Influence of vestibulo-ocular and oculo-motor functions on motor performance of school-aged children with development coordination disorders : a pilot study

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Influence of vestibulo-ocular and oculo-motor functions on motor performance of school-aged children with development coordination disorders : a pilot study

 

Author: Fan, Wing-nga Olivia
Title: Influence of vestibulo-ocular and oculo-motor functions on motor performance of school-aged children with development coordination disorders : a pilot study
Degree: M.Sc.
Year: 2010
Subject: Hong Kong Polytechnic University -- Dissertations
Psychomotor disorders in children
Children with perceptual disabilities
Eye-hand coordination
Department: Dept. of Rehabilitation Sciences
Pages: xii, 106 leaves : ill. ; 31 cm.
InnoPac Record: http://library.polyu.edu.hk/record=b2356222
URI: http://theses.lib.polyu.edu.hk/handle/200/5821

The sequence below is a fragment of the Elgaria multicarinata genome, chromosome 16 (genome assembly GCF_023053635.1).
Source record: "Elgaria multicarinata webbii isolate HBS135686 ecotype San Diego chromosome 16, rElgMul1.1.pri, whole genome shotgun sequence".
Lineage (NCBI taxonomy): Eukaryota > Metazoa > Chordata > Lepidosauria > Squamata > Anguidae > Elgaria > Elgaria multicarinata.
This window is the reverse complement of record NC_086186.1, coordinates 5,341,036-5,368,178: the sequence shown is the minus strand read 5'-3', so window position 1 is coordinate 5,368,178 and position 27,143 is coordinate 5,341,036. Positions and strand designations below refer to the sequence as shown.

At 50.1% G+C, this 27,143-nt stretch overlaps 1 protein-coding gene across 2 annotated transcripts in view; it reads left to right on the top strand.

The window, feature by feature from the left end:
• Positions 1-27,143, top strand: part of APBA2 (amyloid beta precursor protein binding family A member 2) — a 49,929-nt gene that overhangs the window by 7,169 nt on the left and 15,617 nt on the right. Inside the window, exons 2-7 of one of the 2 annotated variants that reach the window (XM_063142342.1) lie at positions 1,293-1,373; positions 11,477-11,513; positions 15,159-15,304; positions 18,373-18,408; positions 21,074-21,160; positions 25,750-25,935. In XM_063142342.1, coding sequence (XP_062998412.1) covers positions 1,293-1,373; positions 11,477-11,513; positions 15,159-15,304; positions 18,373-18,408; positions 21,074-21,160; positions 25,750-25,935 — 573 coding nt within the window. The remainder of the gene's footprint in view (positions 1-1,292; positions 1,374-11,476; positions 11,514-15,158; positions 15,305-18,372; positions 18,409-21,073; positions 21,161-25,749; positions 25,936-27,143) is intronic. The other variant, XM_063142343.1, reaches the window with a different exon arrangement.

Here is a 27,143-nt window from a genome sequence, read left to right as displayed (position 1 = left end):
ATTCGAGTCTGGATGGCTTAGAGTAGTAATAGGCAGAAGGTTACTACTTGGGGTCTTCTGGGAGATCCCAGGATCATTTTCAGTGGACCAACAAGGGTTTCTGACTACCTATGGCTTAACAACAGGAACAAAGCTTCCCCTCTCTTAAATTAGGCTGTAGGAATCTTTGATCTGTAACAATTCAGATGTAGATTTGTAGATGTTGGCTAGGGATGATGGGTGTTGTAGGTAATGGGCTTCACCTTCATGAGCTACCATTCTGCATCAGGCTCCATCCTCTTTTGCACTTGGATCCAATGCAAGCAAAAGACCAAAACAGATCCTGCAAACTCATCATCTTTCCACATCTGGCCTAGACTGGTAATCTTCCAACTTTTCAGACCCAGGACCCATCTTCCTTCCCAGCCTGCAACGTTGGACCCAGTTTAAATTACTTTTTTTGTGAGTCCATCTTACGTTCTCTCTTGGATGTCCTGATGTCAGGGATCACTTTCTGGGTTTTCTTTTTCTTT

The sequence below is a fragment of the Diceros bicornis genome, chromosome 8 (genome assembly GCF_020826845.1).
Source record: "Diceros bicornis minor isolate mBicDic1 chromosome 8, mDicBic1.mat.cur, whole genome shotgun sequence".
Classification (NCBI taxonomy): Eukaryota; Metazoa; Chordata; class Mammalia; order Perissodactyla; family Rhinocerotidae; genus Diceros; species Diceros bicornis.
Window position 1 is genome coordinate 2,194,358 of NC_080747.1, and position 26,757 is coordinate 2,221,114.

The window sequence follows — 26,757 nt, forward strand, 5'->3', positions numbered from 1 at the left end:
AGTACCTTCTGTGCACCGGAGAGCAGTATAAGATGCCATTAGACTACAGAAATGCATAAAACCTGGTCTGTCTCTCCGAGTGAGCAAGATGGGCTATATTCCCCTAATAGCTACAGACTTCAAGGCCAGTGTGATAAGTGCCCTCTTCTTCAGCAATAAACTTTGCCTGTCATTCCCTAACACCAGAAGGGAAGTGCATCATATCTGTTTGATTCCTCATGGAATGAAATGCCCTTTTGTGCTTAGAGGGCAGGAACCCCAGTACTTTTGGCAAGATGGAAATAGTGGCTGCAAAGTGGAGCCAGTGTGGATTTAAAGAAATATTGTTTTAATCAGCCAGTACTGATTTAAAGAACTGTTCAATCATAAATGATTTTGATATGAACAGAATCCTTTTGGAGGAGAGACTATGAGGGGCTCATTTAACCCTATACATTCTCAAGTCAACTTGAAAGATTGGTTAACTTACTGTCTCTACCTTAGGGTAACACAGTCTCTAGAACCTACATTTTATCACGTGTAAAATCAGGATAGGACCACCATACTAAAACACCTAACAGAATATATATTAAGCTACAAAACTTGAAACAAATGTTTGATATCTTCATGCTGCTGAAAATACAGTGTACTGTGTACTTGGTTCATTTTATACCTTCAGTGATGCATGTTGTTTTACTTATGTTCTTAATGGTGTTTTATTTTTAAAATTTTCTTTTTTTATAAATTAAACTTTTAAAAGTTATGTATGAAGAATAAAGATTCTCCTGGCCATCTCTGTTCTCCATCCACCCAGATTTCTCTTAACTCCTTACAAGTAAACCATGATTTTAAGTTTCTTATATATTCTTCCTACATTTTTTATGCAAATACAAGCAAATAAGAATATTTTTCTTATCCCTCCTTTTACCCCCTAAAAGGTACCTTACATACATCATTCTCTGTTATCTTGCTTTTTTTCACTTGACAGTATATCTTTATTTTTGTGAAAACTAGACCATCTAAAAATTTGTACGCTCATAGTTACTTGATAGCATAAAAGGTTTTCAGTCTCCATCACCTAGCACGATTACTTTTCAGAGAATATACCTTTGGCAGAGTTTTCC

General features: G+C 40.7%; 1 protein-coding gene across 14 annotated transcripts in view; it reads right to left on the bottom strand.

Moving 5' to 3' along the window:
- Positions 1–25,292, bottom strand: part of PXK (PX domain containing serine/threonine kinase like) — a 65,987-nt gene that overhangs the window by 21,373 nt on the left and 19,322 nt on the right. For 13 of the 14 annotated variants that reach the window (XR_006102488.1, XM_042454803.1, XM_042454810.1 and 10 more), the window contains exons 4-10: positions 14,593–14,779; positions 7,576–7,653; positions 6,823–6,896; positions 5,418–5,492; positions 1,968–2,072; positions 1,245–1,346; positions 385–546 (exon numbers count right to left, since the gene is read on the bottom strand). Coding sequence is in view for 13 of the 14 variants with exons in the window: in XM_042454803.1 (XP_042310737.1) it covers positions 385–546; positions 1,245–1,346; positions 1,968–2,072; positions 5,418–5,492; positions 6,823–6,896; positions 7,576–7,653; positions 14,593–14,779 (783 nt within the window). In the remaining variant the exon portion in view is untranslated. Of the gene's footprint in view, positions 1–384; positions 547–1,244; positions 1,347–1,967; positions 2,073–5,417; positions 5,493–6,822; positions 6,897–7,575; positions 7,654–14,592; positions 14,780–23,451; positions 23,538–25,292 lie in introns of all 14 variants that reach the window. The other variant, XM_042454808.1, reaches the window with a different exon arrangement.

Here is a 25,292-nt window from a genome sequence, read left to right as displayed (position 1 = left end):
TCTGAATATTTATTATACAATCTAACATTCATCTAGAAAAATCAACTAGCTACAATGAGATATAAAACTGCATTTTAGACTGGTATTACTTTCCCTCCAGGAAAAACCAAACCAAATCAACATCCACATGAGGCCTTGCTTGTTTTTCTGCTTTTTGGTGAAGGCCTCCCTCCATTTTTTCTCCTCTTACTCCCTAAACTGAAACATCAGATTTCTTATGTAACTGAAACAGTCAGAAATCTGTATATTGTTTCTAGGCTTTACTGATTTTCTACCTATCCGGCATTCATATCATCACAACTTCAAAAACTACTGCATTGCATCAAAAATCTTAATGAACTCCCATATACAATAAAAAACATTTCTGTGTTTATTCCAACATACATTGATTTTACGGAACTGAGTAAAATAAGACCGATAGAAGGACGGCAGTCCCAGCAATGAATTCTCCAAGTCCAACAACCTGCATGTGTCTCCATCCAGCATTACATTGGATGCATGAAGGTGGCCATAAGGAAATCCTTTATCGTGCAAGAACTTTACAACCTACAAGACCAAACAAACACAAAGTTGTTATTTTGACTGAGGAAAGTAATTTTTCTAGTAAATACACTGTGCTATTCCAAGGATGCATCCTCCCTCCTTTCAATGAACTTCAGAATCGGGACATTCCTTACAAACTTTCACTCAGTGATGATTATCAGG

Abstract: Purpose: This study aims to investigate the influence of the vestibulo-ocular and oculo-motor functions on motor performance of school-aged children with developmental coordination disorders (DCD). Methods: This study was a cross-sectional study. 18 children of DCD (mean age 8y 9 mo; 10 males and 8 females) and 19 Typically Developing (TD) children (mean age 7 y 8 mo; 13 males and 6 females) were recruited by convenient sampling. Three instrumentations were adopted in current study. The Bruininks-Osevetskey Test of Motor Proficiency Second Edition (BOT-2) was used to test the clinical motor skills of both groups of children. The videonystagmography (VNG) was used to examine the vestibulo-ocular and oculo-motor functions. Participants put on a goggle with high speed video camera installed and real-time eye movements were captured and analysed. The third instrument was the Computerized Dynamic Visual Acuity Test (CDVAT). It is a clinical outcome measure used to evaluate the vestibulo-ocular reflex (VOR), which is responsible for gaze stabilization by generating compensatory eye movements in response to head rotation. Results: BOT-2 showed that children with DCD had poorer motor skills in terms of bilateral coordination, balance, upper limb coordination, running speed and agility and also strength. Among 6 subtests of VNG, nine significant differences were detected in 3 subtests (p value < 0.05). The children with DCD had significantly lower saccadic velocity. Secondly, they had lower smooth pursuit gain (at 2 Hz). They also had lower smooth pursuit velocity. Thirdly. children with DCD had lower optokinetic gain. Fourthly, 5 children of DCD were dctected to have bilateral vestibular dysfunction and 1 child of DCD was detected to have unilateral vestibular dysfunction by the caloric test. This represent 33% of DCD group. Furthermore, a positive correlation was found between the upper limb coordination (ball skills) and optokinetic gain in children with DCD. Finally, children of DCD had significantly lower dynamic visual acuity (DVA) score when compared to baseline score but this was not observed in TD children. This might imply VOR dysfunction. Moreover, children with DCD had lower visual acuity score even at baseline condition (head not moved), which might also imply the potential deficit in visual processing. Conclusion: Results of study suggests children with DCD has deficits in oculo-motor and vestibule-ocular function and influence some of their motor performance (in particular upper limb coordination). Corresponding training should be considered for children with DCD which might have influence on the upper limb coordination skills. CDVAT was shown to be effective and easily-accessible as a screening tool for children with DCD in future practice. The caloric test should be considered as one of the testing battery for children who suffered from balance problems and did not respond to conservative physiotherapeutic intervention.

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